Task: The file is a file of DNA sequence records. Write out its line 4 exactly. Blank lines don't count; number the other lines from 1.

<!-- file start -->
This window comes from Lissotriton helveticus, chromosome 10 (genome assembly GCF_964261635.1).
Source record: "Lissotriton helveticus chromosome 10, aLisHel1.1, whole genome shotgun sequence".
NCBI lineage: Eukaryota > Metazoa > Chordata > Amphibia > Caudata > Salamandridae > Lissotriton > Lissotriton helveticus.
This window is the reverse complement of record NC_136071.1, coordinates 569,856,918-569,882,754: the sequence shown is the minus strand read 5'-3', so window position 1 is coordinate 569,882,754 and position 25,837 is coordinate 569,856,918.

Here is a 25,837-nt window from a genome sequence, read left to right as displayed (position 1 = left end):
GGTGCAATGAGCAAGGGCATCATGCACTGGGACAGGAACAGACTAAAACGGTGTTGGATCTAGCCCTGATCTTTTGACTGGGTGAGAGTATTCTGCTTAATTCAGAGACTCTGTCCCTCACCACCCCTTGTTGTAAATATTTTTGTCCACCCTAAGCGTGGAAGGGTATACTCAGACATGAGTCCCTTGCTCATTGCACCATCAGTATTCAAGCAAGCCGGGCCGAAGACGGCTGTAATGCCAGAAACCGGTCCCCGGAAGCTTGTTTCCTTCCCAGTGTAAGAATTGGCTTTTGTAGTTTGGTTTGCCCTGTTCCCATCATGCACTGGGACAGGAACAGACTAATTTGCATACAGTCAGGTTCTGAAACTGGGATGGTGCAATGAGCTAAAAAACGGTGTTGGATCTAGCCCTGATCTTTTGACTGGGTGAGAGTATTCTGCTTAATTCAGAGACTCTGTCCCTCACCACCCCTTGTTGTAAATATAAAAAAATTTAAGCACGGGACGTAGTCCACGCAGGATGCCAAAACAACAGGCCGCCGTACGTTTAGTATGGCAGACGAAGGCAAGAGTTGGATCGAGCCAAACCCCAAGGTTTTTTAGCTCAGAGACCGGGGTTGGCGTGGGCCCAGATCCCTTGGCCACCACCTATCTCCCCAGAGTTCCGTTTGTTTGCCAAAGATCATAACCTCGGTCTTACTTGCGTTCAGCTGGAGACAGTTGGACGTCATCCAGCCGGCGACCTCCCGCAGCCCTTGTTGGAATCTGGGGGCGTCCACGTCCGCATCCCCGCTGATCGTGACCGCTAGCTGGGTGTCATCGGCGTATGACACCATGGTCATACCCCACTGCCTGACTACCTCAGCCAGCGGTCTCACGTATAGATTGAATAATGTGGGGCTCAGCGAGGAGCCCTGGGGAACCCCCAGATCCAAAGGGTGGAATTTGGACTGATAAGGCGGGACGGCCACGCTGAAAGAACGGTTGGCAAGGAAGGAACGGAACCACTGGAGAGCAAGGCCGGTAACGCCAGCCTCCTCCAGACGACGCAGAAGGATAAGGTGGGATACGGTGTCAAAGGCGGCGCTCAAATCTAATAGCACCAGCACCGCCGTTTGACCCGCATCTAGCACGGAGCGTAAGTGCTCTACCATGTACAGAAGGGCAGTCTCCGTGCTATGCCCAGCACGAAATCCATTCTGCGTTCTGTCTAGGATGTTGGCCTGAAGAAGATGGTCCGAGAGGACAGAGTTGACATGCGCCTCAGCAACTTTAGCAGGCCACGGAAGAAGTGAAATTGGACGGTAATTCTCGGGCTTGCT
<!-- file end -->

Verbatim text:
This window is the reverse complement of record NC_136071.1, coordinates 569,856,918-569,882,754: the sequence shown is the minus strand read 5'-3', so window position 1 is coordinate 569,882,754 and position 25,837 is coordinate 569,856,918.